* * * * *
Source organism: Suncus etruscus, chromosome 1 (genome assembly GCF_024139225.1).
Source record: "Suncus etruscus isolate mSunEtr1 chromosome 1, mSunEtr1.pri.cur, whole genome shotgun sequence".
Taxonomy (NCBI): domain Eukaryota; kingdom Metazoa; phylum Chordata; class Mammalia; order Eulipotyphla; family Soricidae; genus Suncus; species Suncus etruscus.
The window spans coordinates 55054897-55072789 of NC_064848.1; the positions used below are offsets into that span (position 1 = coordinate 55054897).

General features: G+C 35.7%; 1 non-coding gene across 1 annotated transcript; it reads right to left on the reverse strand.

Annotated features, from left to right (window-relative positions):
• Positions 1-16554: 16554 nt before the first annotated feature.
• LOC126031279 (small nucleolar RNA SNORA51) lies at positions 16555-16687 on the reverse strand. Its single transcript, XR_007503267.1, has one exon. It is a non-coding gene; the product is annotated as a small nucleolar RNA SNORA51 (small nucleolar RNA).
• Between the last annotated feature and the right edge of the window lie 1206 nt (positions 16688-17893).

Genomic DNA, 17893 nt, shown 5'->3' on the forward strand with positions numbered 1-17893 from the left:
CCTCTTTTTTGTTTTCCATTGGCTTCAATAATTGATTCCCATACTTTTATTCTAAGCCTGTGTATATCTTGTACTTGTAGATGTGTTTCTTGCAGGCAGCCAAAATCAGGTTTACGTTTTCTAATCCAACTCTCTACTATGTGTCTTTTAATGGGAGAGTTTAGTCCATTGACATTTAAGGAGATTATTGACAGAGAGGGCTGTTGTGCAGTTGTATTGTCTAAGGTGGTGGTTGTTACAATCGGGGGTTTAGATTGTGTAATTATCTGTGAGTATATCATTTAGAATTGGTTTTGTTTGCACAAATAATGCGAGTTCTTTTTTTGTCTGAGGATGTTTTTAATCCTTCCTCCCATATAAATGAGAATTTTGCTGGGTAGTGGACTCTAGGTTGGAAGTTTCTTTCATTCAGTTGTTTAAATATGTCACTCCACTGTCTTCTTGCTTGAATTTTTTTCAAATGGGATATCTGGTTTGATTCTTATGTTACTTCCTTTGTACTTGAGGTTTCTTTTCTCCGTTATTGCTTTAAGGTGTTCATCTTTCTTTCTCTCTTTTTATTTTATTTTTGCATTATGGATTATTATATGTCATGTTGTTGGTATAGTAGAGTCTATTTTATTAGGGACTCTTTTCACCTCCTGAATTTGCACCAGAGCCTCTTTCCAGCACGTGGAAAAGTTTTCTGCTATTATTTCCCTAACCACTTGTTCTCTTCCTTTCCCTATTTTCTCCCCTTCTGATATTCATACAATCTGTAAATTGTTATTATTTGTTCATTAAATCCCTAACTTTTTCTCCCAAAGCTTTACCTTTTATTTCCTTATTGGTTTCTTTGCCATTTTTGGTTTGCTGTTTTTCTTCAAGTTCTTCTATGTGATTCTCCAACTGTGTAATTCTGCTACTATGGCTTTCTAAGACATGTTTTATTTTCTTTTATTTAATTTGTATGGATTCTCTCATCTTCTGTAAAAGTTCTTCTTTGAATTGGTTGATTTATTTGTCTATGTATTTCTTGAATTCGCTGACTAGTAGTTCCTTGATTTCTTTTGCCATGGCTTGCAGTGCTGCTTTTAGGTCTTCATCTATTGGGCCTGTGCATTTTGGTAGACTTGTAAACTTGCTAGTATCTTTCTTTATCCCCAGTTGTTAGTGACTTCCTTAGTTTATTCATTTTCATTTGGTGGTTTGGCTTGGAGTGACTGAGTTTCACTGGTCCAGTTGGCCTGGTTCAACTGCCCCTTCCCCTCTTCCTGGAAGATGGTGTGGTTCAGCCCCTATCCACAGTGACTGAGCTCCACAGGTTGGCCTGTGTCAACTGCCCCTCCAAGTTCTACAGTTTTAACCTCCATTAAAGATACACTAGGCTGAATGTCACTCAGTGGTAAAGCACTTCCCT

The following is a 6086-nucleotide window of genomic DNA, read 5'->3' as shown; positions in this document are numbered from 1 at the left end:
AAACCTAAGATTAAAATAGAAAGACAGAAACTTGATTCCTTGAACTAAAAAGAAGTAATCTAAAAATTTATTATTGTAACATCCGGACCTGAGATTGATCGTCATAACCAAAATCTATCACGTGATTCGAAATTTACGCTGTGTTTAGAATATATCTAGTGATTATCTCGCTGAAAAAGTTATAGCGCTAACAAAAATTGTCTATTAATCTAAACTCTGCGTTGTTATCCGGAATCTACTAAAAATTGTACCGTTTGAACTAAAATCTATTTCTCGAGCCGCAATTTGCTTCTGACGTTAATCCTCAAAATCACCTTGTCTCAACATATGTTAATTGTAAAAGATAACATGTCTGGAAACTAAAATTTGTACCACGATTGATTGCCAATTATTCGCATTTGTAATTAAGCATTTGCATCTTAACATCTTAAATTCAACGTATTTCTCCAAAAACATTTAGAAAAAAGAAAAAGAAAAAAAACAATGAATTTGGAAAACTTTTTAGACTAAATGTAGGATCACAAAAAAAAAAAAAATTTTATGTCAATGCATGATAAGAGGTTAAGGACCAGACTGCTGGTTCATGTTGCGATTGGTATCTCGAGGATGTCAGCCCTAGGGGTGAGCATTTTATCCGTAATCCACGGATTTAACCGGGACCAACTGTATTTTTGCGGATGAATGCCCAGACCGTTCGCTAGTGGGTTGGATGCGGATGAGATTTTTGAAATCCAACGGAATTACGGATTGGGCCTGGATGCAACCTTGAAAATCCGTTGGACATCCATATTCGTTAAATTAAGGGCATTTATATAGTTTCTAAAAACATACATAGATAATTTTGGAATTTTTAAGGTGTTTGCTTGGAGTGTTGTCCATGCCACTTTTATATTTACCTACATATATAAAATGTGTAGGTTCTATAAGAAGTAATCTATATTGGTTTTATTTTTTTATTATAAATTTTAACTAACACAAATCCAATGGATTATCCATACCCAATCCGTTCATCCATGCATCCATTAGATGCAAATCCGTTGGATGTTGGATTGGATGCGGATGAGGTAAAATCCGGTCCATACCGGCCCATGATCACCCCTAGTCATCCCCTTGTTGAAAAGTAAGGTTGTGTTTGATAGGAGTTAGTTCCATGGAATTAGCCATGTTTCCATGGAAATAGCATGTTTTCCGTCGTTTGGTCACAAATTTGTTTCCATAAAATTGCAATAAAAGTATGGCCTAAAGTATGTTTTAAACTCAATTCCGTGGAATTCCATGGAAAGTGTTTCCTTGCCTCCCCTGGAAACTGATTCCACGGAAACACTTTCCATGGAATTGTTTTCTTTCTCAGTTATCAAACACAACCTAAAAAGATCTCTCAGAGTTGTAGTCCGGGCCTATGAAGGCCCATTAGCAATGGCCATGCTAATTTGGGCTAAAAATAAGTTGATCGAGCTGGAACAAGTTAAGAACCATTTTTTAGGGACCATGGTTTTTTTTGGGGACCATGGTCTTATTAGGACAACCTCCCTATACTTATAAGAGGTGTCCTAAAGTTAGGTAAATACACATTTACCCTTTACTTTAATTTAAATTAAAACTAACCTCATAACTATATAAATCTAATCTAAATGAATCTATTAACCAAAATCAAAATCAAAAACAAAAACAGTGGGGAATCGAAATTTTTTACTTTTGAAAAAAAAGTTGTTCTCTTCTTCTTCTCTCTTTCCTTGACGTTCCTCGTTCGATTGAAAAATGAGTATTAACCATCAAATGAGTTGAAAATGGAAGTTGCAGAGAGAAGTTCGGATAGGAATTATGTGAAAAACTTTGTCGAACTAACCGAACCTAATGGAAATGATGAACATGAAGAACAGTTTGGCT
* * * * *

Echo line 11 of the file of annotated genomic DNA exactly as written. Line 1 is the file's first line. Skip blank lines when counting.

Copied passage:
CCTCTTTTTTGTTTTCCATTGGCTTCAATAATTGATTCCCATACTTTTATTCTAAGCCTGTGTATATCTTGTACTTGTAGATGTGTTTCTTGCAGGCAGCCAAAATCAGGTTTACGTTTTCTAATCCAACTCTCTACTATGTGTCTTTTAATGGGAGAGTTTAGTCCATTGACATTTAAGGAGATTATTGACAGAGAGGGCTGTTGTGCAGTTGTATTGTCTAAGGTGGTGGTTGTTACAATCGGGGGTTTAGATTGTGTAATTATCTGTGAGTATATCATTTAGAATTGGTTTTGTTTGCACAAATAATGCGAGTTCTTTTTTTGTCTGAGGATGTTTTTAATCCTTCCTCCCATATAAATGAGAATTTTGCTGGGTAGTGGACTCTAGGTTGGAAGTTTCTTTCATTCAGTTGTTTAAATATGTCACTCCACTGTCTTCTTGCTTGAATTTTTTTCAAATGGGATATCTGGTTTGATTCTTATGTTACTTCCTTTGTACTTGAGGTTTCTTTTCTCCGTTATTGCTTTAAGGTGTTCATCTTTCTTTCTCTCTTTTTATTTTATTTTTGCATTATGGATTATTATATGTCATGTTGTTGGTATAGTAGAGTCTATTTTATTAGGGACTCTTTTCACCTCCTGAATTTGCACCAGAGCCTCTTTCCAGCACGTGGAAAAGTTTTCTGCTATTATTTCCCTAACCACTTGTTCTCTTCCTTTCCCTATTTTCTCCCCTTCTGATATTCATACAATCTGTAAATTGTTATTATTTGTTCATTAAATCCCTAACTTTTTCTCCCAAAGCTTTACCTTTTATTTCCTTATTGGTTTCTTTGCCATTTTTGGTTTGCTGTTTTTCTTCAAGTTCTTCTATGTGATTCTCCAACTGTGTAATTCTGCTACTATGGCTTTCTAAGACATGTTTTATTTTCTTTTATTTAATTTGTATGGATTCTCTCATCTTCTGTAAAAGTTCTTCTTTGAATTGGTTGATTTATTTGTCTATGTATTTCTTGAATTCGCTGACTAGTAGTTCCTTGATTTCTTTTGCCATGGCTTGCAGTGCTGCTTTTAGGTCTTCATCTATTGGGCCTGTGCATTTTGGTAGACTTGTAAACTTGCTAGTATCTTTCTTTATCCCCAGTTGTTAGTGACTTCCTTAGTTTATTCATTTTCATTTGGTGGTTTGGCTTGGAGTGACTGAGTTTCACTGGTCCAGTTGGCCTGGTTCAACTGCCCCTTCCCCTCTTCCTGGAAGATGGTGTGGTTCAGCCCCTATCCACAGTGACTGAGCTCCACAGGTTGGCCTGTGTCAACTGCCCCTCCAAGTTCTACAGTTTTAACCTCCATTAAAGATACACTAGGCTGAATGTCACTCAGTGGTAAAGCACTTCCCT